The Comintern, Communist women leaders and the struggle for women's liberation in Britain between the wars: a political and prosopographical investigation, part 2

McIlroy, John and Campbell, Alan (2022) The Comintern, Communist women leaders and the struggle for women's liberation in Britain between the wars: a political and prosopographical investigation, part 2. Critique: Journal of Socialist Theory, 50 (1) . pp. 107-153. ISSN 0301-7605 [Article] (doi:10.1080/03017605.2022.2050533)

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Abstract

This is the second part of an article which explores and contextualises in revolutionary theory and practice the lives and careers of a highly unusual group of women, many hitherto hidden from history, who took a leading part in the Communist Party of Great Britain (CPGB) between 1920 and 1939. The first instalment discussed the historiography and outlined a prosopographical approach to the subject. It traced the theory of women's liberation which informed the early Comintern and its national affiliates from its roots in the work of Engels, the German Social Democratic Party and the Second International; outlined developments in CPGB policy on the question over two decades; and presented a statistical analysis of 15 of the 18 women who figured in the party leadership between the wars. This second instalment provides mini-biographies of these Central Committee (CC) members. It examines their origins, ethnicity, religion, education, occupation, previous affiliations, political attitudes and career in the CPGB. Recuperation confirms that the group as a whole embraced Communism as a break with earlier women's politics – including those with direct experience of the suffrage movement. They rejected feminism but exhibited little interest in Marxist theory beyond Comintern pronouncements. Committed to the party and the policies of the Soviet Union as it moved from Lenin to Stalin, they were practical organisers and agitators who, on the whole, respected conventional gender roles. They exercised the right to be politically active, even in the face of domestic commitments, and engaged in the general activities of the party as well as specialist work with women. But they offered no explicit critique of the family, prevailing sexual mores or the subordination of women members within the CPGB.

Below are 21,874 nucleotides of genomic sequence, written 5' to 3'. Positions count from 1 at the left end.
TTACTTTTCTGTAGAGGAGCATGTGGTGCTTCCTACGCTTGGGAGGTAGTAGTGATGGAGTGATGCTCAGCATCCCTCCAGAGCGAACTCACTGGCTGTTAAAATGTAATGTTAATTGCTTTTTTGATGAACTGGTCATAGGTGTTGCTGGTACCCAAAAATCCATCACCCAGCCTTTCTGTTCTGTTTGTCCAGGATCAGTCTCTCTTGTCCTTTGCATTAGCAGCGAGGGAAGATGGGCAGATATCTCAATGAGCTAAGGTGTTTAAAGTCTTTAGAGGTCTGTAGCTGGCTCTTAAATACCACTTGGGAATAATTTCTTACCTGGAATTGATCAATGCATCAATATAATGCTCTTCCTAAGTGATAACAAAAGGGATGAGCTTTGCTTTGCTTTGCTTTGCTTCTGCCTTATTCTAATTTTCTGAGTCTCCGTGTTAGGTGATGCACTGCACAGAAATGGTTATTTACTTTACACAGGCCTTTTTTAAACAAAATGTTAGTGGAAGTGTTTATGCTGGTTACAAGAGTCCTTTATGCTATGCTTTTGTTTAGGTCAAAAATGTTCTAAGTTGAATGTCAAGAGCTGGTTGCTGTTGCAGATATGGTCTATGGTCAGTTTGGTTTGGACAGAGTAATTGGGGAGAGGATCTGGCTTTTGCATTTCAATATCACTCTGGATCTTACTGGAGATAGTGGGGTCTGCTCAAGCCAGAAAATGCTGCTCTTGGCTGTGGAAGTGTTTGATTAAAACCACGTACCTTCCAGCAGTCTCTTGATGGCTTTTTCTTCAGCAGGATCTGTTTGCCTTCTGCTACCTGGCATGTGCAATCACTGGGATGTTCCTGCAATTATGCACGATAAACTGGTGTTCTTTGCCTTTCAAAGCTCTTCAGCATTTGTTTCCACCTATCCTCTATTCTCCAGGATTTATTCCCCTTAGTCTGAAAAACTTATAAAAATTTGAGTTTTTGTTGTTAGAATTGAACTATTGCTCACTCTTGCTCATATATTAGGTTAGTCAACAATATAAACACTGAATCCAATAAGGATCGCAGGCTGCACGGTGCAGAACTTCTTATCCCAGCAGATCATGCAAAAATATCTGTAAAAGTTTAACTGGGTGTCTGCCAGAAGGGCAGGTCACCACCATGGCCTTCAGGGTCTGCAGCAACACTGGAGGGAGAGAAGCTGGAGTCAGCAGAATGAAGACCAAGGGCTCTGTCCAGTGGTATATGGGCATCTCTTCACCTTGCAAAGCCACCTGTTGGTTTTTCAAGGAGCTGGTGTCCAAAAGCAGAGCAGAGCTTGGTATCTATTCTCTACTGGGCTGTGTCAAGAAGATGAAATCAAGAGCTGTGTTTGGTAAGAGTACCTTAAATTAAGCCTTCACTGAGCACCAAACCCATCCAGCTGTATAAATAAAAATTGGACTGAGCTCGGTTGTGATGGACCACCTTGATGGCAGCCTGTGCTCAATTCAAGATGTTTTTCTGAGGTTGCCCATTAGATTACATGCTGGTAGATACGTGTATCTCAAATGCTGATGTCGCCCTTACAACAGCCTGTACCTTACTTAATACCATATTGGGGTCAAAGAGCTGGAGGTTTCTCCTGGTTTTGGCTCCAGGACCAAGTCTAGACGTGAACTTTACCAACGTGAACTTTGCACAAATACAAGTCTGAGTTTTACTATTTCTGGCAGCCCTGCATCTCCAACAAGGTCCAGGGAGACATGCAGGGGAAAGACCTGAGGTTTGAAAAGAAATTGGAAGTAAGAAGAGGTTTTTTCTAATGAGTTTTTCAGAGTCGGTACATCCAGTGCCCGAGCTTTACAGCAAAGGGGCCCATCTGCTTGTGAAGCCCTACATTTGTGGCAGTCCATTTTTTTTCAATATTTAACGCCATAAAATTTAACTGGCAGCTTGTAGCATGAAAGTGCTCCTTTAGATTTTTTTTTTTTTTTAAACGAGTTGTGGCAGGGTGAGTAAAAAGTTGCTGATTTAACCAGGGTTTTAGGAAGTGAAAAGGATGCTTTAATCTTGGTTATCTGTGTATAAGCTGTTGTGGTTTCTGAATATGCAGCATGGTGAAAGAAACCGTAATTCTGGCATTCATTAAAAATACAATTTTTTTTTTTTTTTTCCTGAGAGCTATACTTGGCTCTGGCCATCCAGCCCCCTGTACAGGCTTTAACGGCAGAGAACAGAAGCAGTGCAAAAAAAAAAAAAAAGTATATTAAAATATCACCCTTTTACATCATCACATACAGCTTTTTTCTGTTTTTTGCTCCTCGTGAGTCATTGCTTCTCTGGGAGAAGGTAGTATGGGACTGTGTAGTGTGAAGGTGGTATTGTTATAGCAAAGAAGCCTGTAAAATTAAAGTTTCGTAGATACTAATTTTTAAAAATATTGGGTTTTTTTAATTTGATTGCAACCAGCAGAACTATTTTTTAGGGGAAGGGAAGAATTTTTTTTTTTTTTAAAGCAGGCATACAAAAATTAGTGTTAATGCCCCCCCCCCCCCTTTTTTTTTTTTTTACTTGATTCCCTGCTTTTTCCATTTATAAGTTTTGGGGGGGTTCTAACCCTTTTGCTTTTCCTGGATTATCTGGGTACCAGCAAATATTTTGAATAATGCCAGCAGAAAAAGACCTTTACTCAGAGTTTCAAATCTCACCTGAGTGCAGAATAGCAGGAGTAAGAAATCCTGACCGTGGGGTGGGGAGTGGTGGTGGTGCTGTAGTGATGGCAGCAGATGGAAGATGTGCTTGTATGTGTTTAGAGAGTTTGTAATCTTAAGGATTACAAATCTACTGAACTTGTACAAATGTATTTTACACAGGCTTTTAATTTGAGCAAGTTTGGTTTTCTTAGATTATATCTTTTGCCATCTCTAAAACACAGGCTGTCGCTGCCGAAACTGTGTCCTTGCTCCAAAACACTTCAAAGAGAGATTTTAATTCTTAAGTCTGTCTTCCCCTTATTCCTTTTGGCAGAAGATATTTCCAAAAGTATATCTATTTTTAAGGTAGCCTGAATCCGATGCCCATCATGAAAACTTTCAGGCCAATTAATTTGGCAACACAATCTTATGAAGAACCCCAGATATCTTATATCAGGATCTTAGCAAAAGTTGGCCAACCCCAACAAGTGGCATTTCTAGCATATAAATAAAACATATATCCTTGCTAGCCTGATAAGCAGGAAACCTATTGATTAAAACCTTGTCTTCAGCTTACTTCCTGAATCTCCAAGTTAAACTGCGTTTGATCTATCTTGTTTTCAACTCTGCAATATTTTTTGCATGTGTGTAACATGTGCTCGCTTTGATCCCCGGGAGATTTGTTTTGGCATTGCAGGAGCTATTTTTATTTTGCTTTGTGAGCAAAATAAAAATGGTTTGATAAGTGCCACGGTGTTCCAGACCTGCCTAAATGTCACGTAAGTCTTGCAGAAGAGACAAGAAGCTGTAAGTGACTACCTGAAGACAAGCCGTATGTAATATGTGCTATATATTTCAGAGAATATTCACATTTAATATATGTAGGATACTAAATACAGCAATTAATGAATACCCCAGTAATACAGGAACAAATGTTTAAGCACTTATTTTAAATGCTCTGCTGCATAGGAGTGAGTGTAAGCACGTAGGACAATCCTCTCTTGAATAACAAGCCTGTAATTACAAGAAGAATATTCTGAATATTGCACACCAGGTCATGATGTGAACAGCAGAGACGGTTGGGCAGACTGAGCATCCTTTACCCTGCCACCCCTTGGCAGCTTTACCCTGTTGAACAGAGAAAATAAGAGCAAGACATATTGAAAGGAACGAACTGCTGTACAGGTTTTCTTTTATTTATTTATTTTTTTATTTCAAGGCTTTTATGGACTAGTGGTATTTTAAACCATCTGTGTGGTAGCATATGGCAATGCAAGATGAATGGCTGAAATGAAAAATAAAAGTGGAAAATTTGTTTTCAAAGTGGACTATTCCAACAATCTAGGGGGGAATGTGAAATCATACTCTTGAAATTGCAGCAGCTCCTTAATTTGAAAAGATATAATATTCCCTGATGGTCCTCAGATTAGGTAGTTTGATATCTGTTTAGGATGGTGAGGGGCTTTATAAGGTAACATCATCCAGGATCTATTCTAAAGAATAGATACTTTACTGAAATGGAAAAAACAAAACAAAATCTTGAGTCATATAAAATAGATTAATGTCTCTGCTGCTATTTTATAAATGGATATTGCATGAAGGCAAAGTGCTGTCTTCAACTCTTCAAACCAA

Item Type: Article
Keywords (uncontrolled): Women's Liberation, Gender, Comintern, Communist Party of Great Britain, Soviet Union, Feminism
Research Areas: A. > Business School
Item ID: 36622
Notes on copyright: This is an Accepted Manuscript of an article published by Taylor & Francis in Critique: Journal of Socialist Theory on 2 Jan 2022, available at: http://www.tandfonline.com/10.1080/03017605.2022.2050532
Useful Links:
Depositing User: John Mcilroy
Date Deposited: 18 Oct 2022 15:33
Last Modified: 29 Nov 2022 17:37
URI: https://eprints.mdx.ac.uk/id/eprint/36622

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